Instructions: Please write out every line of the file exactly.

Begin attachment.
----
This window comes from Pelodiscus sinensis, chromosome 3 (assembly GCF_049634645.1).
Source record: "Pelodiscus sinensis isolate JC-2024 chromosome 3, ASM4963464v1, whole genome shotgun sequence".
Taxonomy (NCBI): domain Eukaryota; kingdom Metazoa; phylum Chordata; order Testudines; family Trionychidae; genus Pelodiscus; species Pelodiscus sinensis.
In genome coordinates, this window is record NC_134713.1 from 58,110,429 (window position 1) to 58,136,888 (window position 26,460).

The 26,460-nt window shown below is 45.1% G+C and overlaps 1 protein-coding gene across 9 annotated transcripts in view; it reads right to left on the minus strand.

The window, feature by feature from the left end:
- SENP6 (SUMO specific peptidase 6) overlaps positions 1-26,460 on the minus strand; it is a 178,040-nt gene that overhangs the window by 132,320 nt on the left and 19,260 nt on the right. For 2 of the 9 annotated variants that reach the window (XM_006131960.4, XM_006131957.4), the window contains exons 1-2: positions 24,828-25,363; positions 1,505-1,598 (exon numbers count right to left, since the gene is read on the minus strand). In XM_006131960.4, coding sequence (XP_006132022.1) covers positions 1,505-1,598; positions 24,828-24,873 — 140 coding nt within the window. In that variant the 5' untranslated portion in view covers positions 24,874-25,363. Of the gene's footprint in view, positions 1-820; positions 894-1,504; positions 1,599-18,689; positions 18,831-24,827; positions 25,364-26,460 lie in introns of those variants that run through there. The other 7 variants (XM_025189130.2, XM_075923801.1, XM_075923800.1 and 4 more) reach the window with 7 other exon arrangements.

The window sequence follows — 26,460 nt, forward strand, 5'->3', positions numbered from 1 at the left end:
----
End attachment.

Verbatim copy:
This window comes from Pelodiscus sinensis, chromosome 3 (assembly GCF_049634645.1).
Source record: "Pelodiscus sinensis isolate JC-2024 chromosome 3, ASM4963464v1, whole genome shotgun sequence".
Taxonomy (NCBI): domain Eukaryota; kingdom Metazoa; phylum Chordata; order Testudines; family Trionychidae; genus Pelodiscus; species Pelodiscus sinensis.
In genome coordinates, this window is record NC_134713.1 from 58,110,429 (window position 1) to 58,136,888 (window position 26,460).

The 26,460-nt window shown below is 45.1% G+C and overlaps 1 protein-coding gene across 9 annotated transcripts in view; it reads right to left on the minus strand.

The window, feature by feature from the left end:
- SENP6 (SUMO specific peptidase 6) overlaps positions 1-26,460 on the minus strand; it is a 178,040-nt gene that overhangs the window by 132,320 nt on the left and 19,260 nt on the right. For 2 of the 9 annotated variants that reach the window (XM_006131960.4, XM_006131957.4), the window contains exons 1-2: positions 24,828-25,363; positions 1,505-1,598 (exon numbers count right to left, since the gene is read on the minus strand). In XM_006131960.4, coding sequence (XP_006132022.1) covers positions 1,505-1,598; positions 24,828-24,873 — 140 coding nt within the window. In that variant the 5' untranslated portion in view covers positions 24,874-25,363. Of the gene's footprint in view, positions 1-820; positions 894-1,504; positions 1,599-18,689; positions 18,831-24,827; positions 25,364-26,460 lie in introns of those variants that run through there. The other 7 variants (XM_025189130.2, XM_075923801.1, XM_075923800.1 and 4 more) reach the window with 7 other exon arrangements.

The window sequence follows — 26,460 nt, forward strand, 5'->3', positions numbered from 1 at the left end: